Weekly news + the priests of the social justice “religion”


Ed’s Twice-Weekly Newsletter


The New Priesthood of Antiracism

Today we continue our examination of the religious, legal cult of antiracism by focusing on the new priesthood. Eligibility in Israel’s priesthood came from being of the tribe of Levi. The new priesthood takes the opposite approach: All are eligible except those belonging to a certain “tribe”—the tribe of whiteness. The more oppressed and marginalized you feel, the stronger your qualifications. All minorities are welcome, especially those engaged in those lifestyles God calls abominations. The very most qualified in this dubious priesthood are those with the most layers of intersectionality. Therefore, a black, female (by birth) who is somehow a lesbian while also being bisexual, transgender, queer, intersexual, overweight, partially blind, and poor with a skin disease would unquestionably be declared the grand high priestess.

Ethnic Gnosticism

The elite status of these new priests is based on what Voddie Baucham Jr. (the author of Fault Lines: The Social Justice Movement and Evangelicalism’s Looming Catastrophe) calls Ethnic Gnosticism. Gnosticism teaches that truth is accessed through those with special, mystical knowledge. Ethnic Gnosticism claims that people of a certain ethnicity represent this new privileged class. As you can guess, this refers to people of color because their experiential knowledge is legitimate, appropriate, and critical to understanding, analyzing, and teaching about racial subordination.

While black people rank the highest, all oppressed minorities qualify as priests. Their oppressed status offers them this special knowledge. Since whites are the oppressors, they cannot possibly understand this higher knowledge. Minority status brings with it a presumed competence to speak about race and racism. It’s all about what has been experienced. Logical reasoning cannot be applied because it is a product of whiteness that is used to oppress non-whites.

A Black Perspective

Ethnic Gnosticism assumes the existence of a black perspective all black people share (unless they are “broken”). This was seen in living color when the verdict in the Breonna Taylor case didn’t go the way they thought is should. When the evidence was presented, most of the often-repeated talking point claims by the antiracist crowd were shown to be false. How did they respond? They “implied” that the officers weren’t indicted because the grand jury lacked the black perspective. The fact that the case was headed by Kentucky’s black attorney general only proved that he was one of the “broken” blacks who had given into his white oppressors. After the myths of the black version of what happened were dispelled, antiracist activists kept repeating them because they supported the black experience narrative.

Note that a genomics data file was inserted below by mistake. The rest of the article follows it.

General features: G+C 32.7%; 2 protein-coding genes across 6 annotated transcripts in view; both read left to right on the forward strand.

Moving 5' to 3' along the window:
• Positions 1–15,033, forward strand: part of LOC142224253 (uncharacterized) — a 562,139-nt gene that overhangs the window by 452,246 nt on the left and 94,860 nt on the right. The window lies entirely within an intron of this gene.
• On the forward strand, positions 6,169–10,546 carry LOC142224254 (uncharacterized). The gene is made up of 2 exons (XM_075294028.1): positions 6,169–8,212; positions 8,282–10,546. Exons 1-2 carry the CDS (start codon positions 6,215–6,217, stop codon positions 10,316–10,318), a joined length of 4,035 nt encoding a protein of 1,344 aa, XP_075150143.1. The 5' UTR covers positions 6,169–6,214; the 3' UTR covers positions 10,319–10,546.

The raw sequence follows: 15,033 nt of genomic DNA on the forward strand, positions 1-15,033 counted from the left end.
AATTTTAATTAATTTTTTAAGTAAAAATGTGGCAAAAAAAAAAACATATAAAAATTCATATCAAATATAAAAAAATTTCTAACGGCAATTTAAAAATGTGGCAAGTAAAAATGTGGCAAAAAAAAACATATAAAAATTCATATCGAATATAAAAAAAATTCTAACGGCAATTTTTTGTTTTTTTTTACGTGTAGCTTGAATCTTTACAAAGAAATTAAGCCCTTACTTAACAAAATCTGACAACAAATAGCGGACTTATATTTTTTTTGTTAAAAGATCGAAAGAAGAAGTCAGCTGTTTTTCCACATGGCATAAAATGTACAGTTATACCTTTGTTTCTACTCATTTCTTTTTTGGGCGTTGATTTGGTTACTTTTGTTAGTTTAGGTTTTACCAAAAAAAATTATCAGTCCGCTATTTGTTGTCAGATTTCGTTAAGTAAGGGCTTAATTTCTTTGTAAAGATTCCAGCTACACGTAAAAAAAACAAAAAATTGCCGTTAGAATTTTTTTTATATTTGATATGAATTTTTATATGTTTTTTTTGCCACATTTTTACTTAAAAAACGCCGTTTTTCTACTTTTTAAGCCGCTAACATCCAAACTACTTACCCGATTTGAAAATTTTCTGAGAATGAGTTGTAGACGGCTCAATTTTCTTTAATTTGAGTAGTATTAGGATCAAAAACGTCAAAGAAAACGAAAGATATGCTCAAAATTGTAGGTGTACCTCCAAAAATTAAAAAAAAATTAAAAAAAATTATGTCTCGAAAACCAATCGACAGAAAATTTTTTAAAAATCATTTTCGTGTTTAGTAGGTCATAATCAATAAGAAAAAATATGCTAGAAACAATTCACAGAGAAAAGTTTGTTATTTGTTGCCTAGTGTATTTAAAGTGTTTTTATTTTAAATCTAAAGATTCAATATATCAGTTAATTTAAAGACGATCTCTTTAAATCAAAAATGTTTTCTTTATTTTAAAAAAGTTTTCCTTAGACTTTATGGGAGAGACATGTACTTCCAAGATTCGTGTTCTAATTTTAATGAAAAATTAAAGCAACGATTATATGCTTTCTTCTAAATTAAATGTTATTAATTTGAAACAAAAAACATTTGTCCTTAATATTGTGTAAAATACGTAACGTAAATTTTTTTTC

Heed the Black Voices

Ethnic Gnosticism also assumes that white people can only become aware of this higher knowledge by elevating and heeding black voices (which are limited to those who speak of the black experience of oppression). Sadly, this twisted view has found a home among many evangelicals. Veggie Tales creator Phil Vischer recently tweeted, “The Bible can’t tell us what it is like to be black in America, or how to address systemic discrimination in housing or education. We need to listen to voices who study the issues and have had the experience.”

Since this special knowledge reflects the values and interests of those who produce it, any quest for objectivity is tantamount to a quest for white supremacy. The only valuable voices are those from “social contexts” outside the racial hegemony. These voices will reveal “other ways of knowing”—ways that will help whites understand their obvious guilt. The personal experiences of what is it to be black in America must be heard to understand the higher truth that only blacks can know. If this knowledge conflicts with evidence or the results of objective reasoning, the higher black truth must prevail.


Finally, Ethnic Gnosticism uses storytelling as truth. This involves telling stories along with first-hand accounts (that support the story) to convey the reality of an experience. This was seen in the stories that were circulated after the Breonna Taylor decision. The story, in their mind, is more truthful than the evidence. We continue to hear the same discredited stories in case after case involving black people.

From my guilt-ridden white perspective, this seems like the current version of telling a lie long enough and people will believe it. Next week we’ll look at what the Bible has to say about all this.



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